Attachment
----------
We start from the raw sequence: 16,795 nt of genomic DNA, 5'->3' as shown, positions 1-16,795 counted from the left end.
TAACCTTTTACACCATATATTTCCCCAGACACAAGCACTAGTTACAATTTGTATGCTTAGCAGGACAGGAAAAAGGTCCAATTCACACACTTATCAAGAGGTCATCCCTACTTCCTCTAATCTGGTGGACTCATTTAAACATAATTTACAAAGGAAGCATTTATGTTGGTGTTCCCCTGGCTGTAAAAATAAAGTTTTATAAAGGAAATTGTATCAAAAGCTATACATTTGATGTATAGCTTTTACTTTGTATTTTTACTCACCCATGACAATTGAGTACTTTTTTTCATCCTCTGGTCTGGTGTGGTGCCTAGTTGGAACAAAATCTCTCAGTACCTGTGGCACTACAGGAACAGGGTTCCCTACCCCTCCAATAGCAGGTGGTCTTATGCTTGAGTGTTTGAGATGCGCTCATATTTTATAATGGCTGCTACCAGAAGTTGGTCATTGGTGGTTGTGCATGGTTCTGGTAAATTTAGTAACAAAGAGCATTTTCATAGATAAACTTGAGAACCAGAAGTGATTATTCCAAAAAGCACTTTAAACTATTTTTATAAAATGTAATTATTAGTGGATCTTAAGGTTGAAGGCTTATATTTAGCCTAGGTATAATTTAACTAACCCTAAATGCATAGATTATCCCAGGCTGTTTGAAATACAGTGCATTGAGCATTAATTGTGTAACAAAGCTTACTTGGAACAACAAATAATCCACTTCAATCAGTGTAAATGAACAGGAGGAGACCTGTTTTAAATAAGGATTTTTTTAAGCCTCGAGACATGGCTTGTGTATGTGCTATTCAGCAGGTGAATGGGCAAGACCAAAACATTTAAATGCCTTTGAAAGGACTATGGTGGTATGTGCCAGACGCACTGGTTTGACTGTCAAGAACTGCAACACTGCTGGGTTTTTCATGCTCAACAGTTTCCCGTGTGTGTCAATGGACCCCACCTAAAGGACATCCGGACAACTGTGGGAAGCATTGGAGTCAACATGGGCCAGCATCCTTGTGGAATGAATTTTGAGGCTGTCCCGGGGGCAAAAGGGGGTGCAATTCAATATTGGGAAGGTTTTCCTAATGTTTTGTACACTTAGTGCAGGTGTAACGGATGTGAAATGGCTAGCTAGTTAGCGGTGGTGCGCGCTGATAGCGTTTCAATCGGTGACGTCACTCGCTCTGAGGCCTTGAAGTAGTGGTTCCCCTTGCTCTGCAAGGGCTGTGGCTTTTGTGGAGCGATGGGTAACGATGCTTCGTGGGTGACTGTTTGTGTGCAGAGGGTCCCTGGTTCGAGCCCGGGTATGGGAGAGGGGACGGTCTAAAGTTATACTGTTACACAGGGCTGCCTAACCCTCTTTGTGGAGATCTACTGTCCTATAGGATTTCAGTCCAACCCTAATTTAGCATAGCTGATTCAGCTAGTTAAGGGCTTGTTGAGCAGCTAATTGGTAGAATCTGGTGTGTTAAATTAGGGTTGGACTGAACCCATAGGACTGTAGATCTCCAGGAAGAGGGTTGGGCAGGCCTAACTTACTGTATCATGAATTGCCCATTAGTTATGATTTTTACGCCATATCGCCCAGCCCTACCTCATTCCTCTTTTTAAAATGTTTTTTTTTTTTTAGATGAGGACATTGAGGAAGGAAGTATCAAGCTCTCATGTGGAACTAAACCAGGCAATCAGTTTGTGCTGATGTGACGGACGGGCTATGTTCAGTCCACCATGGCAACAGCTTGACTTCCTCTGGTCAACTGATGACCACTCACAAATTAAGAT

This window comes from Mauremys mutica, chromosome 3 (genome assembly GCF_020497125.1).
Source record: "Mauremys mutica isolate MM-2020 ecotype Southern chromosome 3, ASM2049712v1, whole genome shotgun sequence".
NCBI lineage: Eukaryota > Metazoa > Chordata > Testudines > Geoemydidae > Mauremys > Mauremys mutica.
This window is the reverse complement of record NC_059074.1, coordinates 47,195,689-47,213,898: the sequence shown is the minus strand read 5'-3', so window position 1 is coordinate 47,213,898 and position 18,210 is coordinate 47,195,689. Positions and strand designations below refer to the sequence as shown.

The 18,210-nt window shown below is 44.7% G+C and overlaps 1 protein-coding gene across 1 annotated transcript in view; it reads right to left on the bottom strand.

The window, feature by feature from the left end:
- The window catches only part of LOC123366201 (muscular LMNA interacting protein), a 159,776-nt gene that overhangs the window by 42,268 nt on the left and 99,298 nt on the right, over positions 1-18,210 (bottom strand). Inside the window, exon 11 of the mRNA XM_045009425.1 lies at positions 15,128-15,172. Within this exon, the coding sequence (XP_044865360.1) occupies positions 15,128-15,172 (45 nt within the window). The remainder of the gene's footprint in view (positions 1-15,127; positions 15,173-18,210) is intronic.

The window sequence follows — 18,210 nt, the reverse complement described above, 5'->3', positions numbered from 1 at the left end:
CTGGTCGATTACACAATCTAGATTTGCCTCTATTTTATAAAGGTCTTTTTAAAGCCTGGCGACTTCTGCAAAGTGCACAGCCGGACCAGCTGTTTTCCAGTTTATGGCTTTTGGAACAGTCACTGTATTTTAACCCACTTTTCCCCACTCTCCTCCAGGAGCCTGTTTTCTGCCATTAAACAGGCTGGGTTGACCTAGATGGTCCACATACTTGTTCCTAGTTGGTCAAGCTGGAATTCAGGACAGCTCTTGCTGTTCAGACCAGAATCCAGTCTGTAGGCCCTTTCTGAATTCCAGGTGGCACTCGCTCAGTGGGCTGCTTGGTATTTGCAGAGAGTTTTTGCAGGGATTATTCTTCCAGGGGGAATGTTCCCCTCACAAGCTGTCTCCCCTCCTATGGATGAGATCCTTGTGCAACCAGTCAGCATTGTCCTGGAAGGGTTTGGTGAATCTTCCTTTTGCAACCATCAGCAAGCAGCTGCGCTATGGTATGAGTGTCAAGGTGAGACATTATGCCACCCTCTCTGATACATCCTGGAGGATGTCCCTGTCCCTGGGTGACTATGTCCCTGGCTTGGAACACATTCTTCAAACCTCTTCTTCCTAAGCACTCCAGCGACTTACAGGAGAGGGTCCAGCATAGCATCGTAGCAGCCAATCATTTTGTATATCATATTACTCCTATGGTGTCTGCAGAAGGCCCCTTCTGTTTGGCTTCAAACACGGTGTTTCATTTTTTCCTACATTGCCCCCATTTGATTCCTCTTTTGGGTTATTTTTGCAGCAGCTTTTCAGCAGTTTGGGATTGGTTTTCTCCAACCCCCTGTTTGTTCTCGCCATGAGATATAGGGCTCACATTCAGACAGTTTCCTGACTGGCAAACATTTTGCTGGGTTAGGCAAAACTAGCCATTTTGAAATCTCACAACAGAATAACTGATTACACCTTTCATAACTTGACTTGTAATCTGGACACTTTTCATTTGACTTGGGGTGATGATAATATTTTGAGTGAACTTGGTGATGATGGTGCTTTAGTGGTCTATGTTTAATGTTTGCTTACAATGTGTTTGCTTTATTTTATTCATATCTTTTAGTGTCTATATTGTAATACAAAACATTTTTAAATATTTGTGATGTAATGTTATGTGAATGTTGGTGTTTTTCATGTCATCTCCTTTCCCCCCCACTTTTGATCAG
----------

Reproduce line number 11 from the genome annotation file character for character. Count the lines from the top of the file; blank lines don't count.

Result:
CTGGTCGATTACACAATCTAGATTTGCCTCTATTTTATAAAGGTCTTTTTAAAGCCTGGCGACTTCTGCAAAGTGCACAGCCGGACCAGCTGTTTTCCAGTTTATGGCTTTTGGAACAGTCACTGTATTTTAACCCACTTTTCCCCACTCTCCTCCAGGAGCCTGTTTTCTGCCATTAAACAGGCTGGGTTGACCTAGATGGTCCACATACTTGTTCCTAGTTGGTCAAGCTGGAATTCAGGACAGCTCTTGCTGTTCAGACCAGAATCCAGTCTGTAGGCCCTTTCTGAATTCCAGGTGGCACTCGCTCAGTGGGCTGCTTGGTATTTGCAGAGAGTTTTTGCAGGGATTATTCTTCCAGGGGGAATGTTCCCCTCACAAGCTGTCTCCCCTCCTATGGATGAGATCCTTGTGCAACCAGTCAGCATTGTCCTGGAAGGGTTTGGTGAATCTTCCTTTTGCAACCATCAGCAAGCAGCTGCGCTATGGTATGAGTGTCAAGGTGAGACATTATGCCACCCTCTCTGATACATCCTGGAGGATGTCCCTGTCCCTGGGTGACTATGTCCCTGGCTTGGAACACATTCTTCAAACCTCTTCTTCCTAAGCACTCCAGCGACTTACAGGAGAGGGTCCAGCATAGCATCGTAGCAGCCAATCATTTTGTATATCATATTACTCCTATGGTGTCTGCAGAAGGCCCCTTCTGTTTGGCTTCAAACACGGTGTTTCATTTTTTCCTACATTGCCCCCATTTGATTCCTCTTTTGGGTTATTTTTGCAGCAGCTTTTCAGCAGTTTGGGATTGGTTTTCTCCAACCCCCTGTTTGTTCTCGCCATGAGATATAGGGCTCACATTCAGACAGTTTCCTGACTGGCAAACATTTTGCTGGGTTAGGCAAAACTAGCCATTTTGAAATCTCACAACAGAATAACTGATTACACCTTTCATAACTTGACTTGTAATCTGGACACTTTTCATTTGACTTGGGGTGATGATAATATTTTGAGTGAACTTGGTGATGATGGTGCTTTAGTGGTCTATGTTTAATGTTTGCTTACAATGTGTTTGCTTTATTTTATTCATATCTTTTAGTGTCTATATTGTAATACAAAACATTTTTAAATATTTGTGATGTAATGTTATGTGAATGTTGGTGTTTTTCATGTCATCTCCTTTCCCCCCCACTTTTGATCAG